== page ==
According to Jinnah,
Punjab was the
cornerstone of . The Unionist Party's rule and Khzir Hayat Tiwana played a key
role in the increase of Muslim League's influence in the Pakistan Punjab from 1942-47.
Jinnah had some clashes with the leaders of Punjab. Khzir Hayat
Tiwana had a different mandate with his own vision of a United Punjab within a
decentralized federal . In 1944, Khizr frequently clashed with Jinnah. India
Khizr Hayat's role in 1947 raises a number of questions for the Muslims of Continent. What cultural and political constraints lay behind his much-flaunted cry of '
Punjab for the Punjabis?' Why did he not display the traditional Tiwana
buccaneering and accommodate himself to the Muslim league advance?
Khizr was undoubtedly influenced by his times, his education and his social upbringing. He has opened up the possibility of political power and influence. Land ownership held the key to power in
Punjab and Tiwana held
the most land in its western regions. Punjab's communal
confirmation also decreed that only a Muslim could hold office as premier. That
is why it was Khizr, not Chhotu Ram who succeeded Sikander.
Khizr assumed that partition would split the stuff of Punjabi society and extinguish a whole way of life. He observed the Muslim League's demand as based on the hatred of the Non- Muslim. He maintained that there was nothing in the Quran that made the creation of
a sacred act. On the contrary, the demand of the partition was
profoundly Un-Islamic in the true sense of words of Khizer's personal distaste
for Jinnah arose from what he saw as the latter's hypocrisy in using religion
for his own political interests, when he possessed only a fundamental knowledge
of Islam himself and did not practice it in a sacramental wisdom. Pakistan
Khizer's supplement to political lodging was inverted in the agitated days of the end of empire. But this approach remains highly noteworthy for the present-day Indian subcontinent which has perceived a recurrence of communal hatred and violence.
In cross Communal
From October 1937 onwards, Sikander had exacted a high price for his upholding Jinnah at the center. This was nothing less than the complete subordination of the Muslim League within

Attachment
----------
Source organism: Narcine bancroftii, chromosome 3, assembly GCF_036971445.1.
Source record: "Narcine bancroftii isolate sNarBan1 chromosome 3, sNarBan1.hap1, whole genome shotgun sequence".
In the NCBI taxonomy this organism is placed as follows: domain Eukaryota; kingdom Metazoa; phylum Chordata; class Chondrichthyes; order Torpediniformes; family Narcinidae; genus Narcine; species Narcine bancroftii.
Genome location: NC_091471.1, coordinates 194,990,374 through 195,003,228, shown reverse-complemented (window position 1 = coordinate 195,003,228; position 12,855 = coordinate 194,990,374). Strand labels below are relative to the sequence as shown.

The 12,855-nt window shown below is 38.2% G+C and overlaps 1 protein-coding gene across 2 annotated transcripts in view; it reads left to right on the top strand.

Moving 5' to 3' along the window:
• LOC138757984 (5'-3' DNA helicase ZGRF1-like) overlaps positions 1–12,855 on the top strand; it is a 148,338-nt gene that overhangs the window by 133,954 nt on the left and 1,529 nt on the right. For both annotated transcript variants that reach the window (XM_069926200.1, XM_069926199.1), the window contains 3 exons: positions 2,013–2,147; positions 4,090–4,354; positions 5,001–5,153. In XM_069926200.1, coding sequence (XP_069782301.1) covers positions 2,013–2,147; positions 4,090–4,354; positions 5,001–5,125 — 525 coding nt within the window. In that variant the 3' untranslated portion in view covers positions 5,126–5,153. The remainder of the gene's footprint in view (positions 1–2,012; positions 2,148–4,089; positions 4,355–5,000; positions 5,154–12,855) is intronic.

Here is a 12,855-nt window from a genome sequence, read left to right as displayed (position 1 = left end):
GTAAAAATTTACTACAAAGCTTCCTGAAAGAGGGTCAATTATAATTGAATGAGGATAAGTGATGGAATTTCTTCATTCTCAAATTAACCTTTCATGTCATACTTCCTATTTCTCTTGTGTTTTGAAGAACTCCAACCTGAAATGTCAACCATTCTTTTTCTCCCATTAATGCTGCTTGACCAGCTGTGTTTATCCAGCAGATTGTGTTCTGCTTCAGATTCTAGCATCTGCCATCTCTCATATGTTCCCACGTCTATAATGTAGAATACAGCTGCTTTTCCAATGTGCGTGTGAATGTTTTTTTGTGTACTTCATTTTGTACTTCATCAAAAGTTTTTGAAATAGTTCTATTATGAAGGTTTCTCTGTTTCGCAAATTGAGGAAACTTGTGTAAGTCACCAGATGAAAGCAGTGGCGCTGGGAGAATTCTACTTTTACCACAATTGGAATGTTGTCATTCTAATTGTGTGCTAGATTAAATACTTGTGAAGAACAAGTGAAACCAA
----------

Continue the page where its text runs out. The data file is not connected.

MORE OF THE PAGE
Jinnah and Khizr Hayat Tiwana relations troubled had been disinfecting between the unionist party and the Muslim League ever since the
The suppositions appeared to stalk from an outwardly in offensive disagreement over the detail of the pact which Jinnah had signed with Khizr's successor, Sikander in 1937. The Muslim League grouped was established under its own terms, in Punjab assembly, should in future adopt the Muslim League tag with the result that the government should be named the Muslim League alliance ministry instead of Unionist ministry.
In 1943, the Governor of
The beliefs and up bring of Khizr were crucial at this point. He has a lack of political ambition; cross-communal family relationships all inclined him towards a 'foolhardy' course of opposing Jinnah. Jinnah ordered to his Secretary that every member of the Muslim League Party in Punjab assembly should declare that he owes his allegiance solely to the Muslim League in the Assembly and not to the Unionist party or any other party, whilst
The diplomacy, the tactics, leadership, and planning of M. A. Jinnah provided strength and motivation to
The Imperialist and Cambridge historians, Marxist and Nationalist historians of India and even the nationalist historians of Pakistan are of the opinion that Jinnah and Punjab Muslim League at first organized the strong support of the urban elite, rural landed aristocracy, Pirs, and Sajjada-Nashins who subsequently won over the Muslims of Punjab for the cause of the Muslim League and Pakistan. It has been suggested by these scholars that the demand of
The historians and researchers like Penderel Moon, Peter Hardy, David Page, Anita Inder Singh, Ayesha Jalal, Stanley Wolpert, Hector Bolitho, Ian B. Wells and Ajeet Jawed gave views that Jinnah as such a leader who followed cross political agenda. However, the Shamsul Hasan Collection exposes such an opinion about Jinnah, the Quaid-i-Azam, particularly in standings of his part in the politics of
Penderel Moon, Peter Hardy, Hector Bolitho, Stanley Wolpert, Ayesha Jalal and Asim Roy have all depicted that Jinnah as a shrewd bargainer of the high politics of the partition of
. These scholars have projected Jinnah as a leader with
aristocratic and taciturn personality who always moved and interacted within
the elite corridors and sometimes would avoid even trembling hands with the
people, especially with the common man. Jinnah has been anticipated by these
scholars such a masterful leader who would always marshal his powers while
tightening his hold on the sword arm of his primary nation India . He has been viewed as claiming sole spokesman of the All Pakistan Muslim League who was always worried to strife his customary
prattle of tongues. These historians have perceived Jinnah as an obstinate, self-interested,
and ambitious politician and far-sighted statesman who was always concerned
with his personal political achievements and victories and was less concern
with the real interests and ambitions of the Muslim masses. India